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ApIvor's musical background and influences

Denis ApIvor was born in 1916 in Collinstown, Republic of Ireland, a small town located about 35 miles northwest of Dublin. His mother was a trained Montessori school teacher, his father a Welsh clergyman and master of modern languages and classics. In 1921, the family re-located to Caernarfon, North Wales, and then in 1925 to Hereford, when ApIvor's father accepted a teaching post at Hereford Cathedral School. During this period, ApIvor received a general musical education and, by the time of his move to Hereford he had begun to learn the piano and gained some experience as a chorister. Later in 1925 ApIvor acquired a scholarship to continue his musical education at Christ Church Oxford, where for a brief period, his choirmaster was the organist and composer Henry Ley (1887-1962), who had taught William Walton some thirteen years previously. In 1928, following a brief illness, ApIvor returned to Hereford, where he remained until 1931. During these years he continued to learn the organ, sang in the Three Choirs Festivals, under the batons of Elgar and Vaughan Williams, and also became proficient as a clarinettist.

ApIvor dates the beginning of his composing career from his arrival at Christ Church Oxford in 1925. He was not formally taught at this time, instead undertaking his own researches into compositional technique using such tomes as the Treatise on Orchestration by Berlioz, which he devoured at speed. At this time he became enamoured with the music of composer Peter Warlock whose influence can be seen in his earliest surviving works, the Chaucer Songs Op. 1 and the cycle Alas Parting Op. 2.

Although by his late teens, ApIvor had begun to show considerable musical promise, particularly as a pianist, his parents were opposed to him following a musical career. Instead he was sent first to University College Aberystwyth to study medicine for a year, and then upon completion of this course in 1934, transferred to London to study for a postgraduate qualification at University College. ApIvor eventually qualified as an anaesthetist and sustained a medical career throughout his life in parallel with his musical aspirations.

The move to London marked a turning point in the development of ApIvor's career. It placed him at the centre of musical activity in the country, allowing him access to the capital's concert halls and music libraries. It also enabled him to meet and become friendly with several of the most influential musical personalities of the time, including the composer and critic Cecil Gray who arranged for ApIvor to undertake composition lessons between 1938 and 1939, first with Patrick Hadley and then Alan Rawsthorne, who was to have a particularly marked influence on ApIvor's early musical language. Through Gray ApIvor also met the composer Constant Lambert, whose outspoken book Music Ho!, and witty concert work, The Rio Grande, he already admired. Lambert in turn admired ApIvor's work, especially his setting of T. S. Eliot's The Hollow Men which he eventually conducted for the BBC in 1950, bringing ApIvor to public attention for the first time (see image near left). He also used his connections with Sadlers Wells to secure ApIvor's first ballet commission, A Mirror for Witches, in 1951 (see image, far left).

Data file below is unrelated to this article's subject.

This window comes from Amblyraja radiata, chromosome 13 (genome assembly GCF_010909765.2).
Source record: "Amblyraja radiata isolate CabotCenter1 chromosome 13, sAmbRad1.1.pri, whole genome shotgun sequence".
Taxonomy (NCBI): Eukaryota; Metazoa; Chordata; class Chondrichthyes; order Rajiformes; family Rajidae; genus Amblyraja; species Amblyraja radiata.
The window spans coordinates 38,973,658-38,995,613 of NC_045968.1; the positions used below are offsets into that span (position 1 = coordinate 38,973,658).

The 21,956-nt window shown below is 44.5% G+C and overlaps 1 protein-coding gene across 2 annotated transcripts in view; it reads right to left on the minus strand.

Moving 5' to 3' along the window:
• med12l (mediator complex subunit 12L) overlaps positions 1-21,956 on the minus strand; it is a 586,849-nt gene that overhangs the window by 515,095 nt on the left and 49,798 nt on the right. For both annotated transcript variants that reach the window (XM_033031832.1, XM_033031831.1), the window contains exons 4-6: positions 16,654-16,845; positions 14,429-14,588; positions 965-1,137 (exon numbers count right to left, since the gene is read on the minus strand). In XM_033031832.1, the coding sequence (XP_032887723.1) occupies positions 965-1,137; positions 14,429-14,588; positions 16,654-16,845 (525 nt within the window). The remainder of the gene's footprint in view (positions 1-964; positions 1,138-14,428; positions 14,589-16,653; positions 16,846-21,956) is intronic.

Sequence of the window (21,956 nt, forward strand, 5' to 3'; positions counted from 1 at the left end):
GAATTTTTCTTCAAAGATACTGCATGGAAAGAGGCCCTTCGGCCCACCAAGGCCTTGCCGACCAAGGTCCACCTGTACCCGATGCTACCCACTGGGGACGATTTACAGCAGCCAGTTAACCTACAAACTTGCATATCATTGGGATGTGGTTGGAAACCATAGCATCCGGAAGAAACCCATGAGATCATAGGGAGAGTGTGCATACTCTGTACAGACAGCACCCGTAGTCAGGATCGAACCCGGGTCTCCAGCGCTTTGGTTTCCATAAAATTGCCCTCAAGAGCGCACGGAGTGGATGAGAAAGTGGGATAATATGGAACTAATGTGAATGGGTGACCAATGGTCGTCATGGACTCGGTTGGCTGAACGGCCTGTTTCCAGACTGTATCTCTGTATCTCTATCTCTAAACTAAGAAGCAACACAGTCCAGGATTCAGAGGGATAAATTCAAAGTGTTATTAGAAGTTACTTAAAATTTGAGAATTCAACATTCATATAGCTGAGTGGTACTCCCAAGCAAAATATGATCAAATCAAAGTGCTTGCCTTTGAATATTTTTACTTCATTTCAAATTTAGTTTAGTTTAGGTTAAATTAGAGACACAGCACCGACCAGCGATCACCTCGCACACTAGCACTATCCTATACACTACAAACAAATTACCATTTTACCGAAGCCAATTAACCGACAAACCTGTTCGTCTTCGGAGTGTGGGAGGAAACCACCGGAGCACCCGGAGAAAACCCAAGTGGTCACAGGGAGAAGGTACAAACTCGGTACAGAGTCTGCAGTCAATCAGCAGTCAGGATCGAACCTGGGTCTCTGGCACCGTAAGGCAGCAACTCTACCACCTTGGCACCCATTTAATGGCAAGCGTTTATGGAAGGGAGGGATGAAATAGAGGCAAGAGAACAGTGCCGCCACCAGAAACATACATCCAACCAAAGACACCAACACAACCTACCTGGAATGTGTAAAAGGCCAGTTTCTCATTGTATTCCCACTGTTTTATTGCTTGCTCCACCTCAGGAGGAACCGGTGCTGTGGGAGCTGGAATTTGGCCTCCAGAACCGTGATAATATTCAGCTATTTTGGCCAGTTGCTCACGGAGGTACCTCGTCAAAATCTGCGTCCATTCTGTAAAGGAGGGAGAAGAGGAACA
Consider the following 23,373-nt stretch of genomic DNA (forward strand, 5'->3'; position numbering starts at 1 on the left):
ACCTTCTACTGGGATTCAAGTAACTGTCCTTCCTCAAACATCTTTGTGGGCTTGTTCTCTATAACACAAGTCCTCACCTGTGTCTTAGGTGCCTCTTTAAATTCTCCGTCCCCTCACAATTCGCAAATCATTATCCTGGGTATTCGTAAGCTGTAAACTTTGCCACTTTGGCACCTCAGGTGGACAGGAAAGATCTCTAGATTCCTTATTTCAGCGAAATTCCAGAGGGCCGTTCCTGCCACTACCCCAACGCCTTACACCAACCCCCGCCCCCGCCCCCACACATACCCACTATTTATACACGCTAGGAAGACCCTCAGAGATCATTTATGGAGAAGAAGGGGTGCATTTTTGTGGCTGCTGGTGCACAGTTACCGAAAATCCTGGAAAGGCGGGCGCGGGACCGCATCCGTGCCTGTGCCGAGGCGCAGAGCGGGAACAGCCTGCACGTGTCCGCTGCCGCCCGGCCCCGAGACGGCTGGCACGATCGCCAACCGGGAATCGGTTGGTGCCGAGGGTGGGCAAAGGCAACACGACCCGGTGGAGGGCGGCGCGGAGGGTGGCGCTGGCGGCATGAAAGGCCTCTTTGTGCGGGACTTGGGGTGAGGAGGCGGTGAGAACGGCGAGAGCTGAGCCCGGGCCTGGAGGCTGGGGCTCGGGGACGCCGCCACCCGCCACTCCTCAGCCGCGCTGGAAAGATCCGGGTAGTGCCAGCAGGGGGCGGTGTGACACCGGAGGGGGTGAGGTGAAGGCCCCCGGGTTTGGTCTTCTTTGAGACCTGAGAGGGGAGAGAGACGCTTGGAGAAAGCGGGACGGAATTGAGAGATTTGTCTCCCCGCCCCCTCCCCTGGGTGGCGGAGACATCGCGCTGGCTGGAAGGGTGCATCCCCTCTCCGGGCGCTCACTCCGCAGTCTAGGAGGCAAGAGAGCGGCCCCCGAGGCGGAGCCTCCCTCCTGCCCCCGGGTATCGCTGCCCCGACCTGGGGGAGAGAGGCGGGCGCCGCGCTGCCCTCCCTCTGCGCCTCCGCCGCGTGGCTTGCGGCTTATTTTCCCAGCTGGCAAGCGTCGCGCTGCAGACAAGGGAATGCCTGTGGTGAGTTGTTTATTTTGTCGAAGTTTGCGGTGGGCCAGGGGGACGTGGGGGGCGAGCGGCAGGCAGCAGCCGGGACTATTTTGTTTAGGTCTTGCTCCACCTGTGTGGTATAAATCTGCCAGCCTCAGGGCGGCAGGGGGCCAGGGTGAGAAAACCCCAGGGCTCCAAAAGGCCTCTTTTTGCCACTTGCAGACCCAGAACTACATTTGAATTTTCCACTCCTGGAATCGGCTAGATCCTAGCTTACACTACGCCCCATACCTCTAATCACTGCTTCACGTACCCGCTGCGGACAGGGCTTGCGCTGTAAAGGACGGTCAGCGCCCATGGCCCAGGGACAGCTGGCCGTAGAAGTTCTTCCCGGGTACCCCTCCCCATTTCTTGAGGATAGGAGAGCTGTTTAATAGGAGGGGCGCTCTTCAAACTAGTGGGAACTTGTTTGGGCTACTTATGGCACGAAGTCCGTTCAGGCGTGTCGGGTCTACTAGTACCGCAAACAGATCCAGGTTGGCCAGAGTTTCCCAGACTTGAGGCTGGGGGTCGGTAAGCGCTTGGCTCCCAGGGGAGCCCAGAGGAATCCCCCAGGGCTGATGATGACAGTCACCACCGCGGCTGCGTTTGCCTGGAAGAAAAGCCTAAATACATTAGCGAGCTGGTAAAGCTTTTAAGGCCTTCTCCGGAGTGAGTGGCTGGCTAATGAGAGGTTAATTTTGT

Residence in London also meant that ApIvor became acquainted with some of the younger, more forward-looking composers of the time including Elisabeth Lutyens, Christian Darnton and Humphrey Searle. One might even say that for a brief period after the war, these composers constituted a school of contemporary British musical thought, united by their interest in the radical new techniques then being practiced on the continent, especially serialism or 'twelve note' composition. At first ApIvor's own experimentation with serialism was hampered by the general lack of information about the technique in Britain until he became acquainted with Edward Clark, who was in close contact with Schoenberg, Berg and Webern on the continent. Clark was an important motivating force behind the performances of these composers in Britain during the 1930s and imparted a good deal of detail of information about the twelve-note method to ApIvor. Serialism was to form the basis of ApIvorÂ’'s language from 1949-1986.

Throughout his composing life, it is clear that the evolution of ApIvor's style was never motivated by musical fashion. Hence, from one angle, his music appears to be constantly out of step with developments both on the continent, and in his own country. This attitude may be attributed to the fact that ApIvor was essentially a self-taught composer and that this caused him to cultivate early on in his career, a considerable independence of mind. Certainly this did, from time to time, result in radicalism. More importantly however, it led him to be selective about those musical styles he wished to utilize, and those he wished to reject, in the achievement of a particular aesthetic end. An important factor in the development of ApIvor's music is his interest in extra-musical (i.e. outside music) sources for inspiration in particular literature and visual art. For example, T.S. Eliot and Dylan Thomas are poets to whom ApIvor returns frequently, while some of his major theatre pieces are adaptations of the dramatic works of the Spanish poet Federico Garcia Lorca. ApIvor also produced a number of pieces whose titles are taken from drawings and paintings of the Bauhaus artist Paul Klee.

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